Throughout history, sports have been used to define and represent national identities. In the 20th century, sports also played a role in globalization. As a result, the international order has remained intact after the dissolution of the Soviet Union.
During the 15th and 16th centuries, an important shift occurred in the semantics of sports. Rather than being competitions between people, ball games were more of a ritual performance. The elites of the time delighted in geometric patterns of movement.
After the emergence of modern sport in the late 17th century, athletes became quantified and trained to achieve the maximum possible physical performance. In the late 19th and early 20th centuries, gymnastics dominated Eastern Europe. It was also adopted by school systems in Germany and Sweden. In the United States, James Naismith invented basketball.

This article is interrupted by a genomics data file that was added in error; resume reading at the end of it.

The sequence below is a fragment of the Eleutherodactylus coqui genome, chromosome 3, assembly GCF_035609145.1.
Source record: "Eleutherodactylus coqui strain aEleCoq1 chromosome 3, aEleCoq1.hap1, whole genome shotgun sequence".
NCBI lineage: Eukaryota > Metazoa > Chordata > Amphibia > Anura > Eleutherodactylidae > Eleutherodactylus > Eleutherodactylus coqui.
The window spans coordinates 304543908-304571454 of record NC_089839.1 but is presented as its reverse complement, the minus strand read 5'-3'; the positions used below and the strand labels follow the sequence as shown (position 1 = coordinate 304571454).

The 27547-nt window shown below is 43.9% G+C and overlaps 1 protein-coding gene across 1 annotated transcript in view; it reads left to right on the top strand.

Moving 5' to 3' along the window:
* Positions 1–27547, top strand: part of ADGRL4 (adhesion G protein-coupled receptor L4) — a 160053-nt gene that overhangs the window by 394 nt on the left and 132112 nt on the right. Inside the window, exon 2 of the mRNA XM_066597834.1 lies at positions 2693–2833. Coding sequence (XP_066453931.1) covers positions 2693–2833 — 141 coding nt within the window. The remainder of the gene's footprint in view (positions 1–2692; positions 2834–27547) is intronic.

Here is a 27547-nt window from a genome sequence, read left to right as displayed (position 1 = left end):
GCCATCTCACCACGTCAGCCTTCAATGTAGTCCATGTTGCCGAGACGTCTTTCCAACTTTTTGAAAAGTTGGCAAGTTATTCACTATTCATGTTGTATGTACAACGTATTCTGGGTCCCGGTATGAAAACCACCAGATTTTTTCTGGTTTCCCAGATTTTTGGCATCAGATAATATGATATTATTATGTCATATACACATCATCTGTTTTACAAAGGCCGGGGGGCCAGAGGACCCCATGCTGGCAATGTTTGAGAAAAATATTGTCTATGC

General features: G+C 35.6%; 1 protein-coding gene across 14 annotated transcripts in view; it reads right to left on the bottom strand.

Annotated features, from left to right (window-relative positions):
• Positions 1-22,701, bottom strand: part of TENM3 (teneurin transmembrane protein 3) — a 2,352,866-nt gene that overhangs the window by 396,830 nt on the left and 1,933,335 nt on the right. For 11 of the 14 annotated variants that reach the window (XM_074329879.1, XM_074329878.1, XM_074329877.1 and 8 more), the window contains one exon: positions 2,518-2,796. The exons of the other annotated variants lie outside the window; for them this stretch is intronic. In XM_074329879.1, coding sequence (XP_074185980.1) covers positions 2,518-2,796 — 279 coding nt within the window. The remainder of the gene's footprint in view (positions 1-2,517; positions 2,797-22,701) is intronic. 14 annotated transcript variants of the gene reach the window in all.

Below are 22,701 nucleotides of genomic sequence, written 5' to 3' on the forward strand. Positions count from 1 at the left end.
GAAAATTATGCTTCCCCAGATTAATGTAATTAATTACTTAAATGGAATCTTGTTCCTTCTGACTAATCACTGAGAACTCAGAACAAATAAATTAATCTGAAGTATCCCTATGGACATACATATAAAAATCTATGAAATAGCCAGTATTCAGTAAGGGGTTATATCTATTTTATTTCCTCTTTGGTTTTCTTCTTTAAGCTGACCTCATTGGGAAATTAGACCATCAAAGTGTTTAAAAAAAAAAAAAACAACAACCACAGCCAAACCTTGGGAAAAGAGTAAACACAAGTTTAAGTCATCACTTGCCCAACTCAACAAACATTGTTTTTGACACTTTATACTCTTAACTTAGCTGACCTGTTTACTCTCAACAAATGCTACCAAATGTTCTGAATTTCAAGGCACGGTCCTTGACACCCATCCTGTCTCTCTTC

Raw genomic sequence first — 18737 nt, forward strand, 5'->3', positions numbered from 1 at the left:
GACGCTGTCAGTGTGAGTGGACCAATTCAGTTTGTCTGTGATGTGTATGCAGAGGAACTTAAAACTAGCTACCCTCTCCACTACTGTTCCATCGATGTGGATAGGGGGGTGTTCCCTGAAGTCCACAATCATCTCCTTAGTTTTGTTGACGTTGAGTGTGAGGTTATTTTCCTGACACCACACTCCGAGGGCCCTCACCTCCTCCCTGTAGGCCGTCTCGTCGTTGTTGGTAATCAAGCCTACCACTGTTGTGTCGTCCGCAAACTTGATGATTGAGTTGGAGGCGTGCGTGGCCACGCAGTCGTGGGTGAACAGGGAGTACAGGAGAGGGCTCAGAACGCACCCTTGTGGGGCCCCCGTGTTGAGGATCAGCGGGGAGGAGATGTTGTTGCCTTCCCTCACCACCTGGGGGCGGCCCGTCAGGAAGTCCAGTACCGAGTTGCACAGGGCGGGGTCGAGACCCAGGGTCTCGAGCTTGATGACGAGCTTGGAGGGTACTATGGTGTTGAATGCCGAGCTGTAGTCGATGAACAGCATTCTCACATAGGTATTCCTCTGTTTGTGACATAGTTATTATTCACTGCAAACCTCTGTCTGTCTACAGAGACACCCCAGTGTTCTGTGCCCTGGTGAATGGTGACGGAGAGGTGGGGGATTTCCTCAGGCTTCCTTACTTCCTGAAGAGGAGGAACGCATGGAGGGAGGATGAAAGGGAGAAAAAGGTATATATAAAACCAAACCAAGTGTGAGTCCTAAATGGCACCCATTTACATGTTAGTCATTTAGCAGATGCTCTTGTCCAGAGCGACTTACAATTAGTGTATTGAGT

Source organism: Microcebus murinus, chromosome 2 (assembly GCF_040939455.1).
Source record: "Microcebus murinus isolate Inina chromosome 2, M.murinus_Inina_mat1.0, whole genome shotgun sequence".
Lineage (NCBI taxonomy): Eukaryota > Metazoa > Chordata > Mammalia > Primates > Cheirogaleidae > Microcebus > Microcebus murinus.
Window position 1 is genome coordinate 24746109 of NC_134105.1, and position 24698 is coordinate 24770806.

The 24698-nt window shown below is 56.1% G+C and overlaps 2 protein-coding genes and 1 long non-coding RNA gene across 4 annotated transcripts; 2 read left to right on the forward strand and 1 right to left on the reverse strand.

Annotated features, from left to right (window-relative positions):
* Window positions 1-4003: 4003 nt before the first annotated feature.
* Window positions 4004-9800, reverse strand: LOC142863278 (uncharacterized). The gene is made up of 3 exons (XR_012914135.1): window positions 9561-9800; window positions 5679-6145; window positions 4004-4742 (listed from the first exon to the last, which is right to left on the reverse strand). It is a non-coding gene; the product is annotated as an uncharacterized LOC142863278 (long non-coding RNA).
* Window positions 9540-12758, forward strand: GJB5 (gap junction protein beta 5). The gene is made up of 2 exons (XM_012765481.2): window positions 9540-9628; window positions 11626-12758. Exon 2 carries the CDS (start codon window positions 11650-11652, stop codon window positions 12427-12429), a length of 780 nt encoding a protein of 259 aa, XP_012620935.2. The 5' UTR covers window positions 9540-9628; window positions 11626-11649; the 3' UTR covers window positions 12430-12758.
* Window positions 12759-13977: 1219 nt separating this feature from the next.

As a result, athletics became a prestigious sign of national identity. In addition to representing the national identity of an individual or a nation, sports contribute to the creation of traditions and social identity. In noncore nations, regularly recurring sports festivals have been used to solidify and enhance identity.
As a result, the sport world has become a complex network of interdependencies. The more powerful nations provide stiffer competition, better training facilities, and financial rewards. However, many poorer nations have been unable to allocate the economic resources required for athletics. They have therefore been forced to turn to sports scientists from Western countries.
The rise of the sport has been influenced by the globalization of economies. Today, nearly all sports federations are located in the West.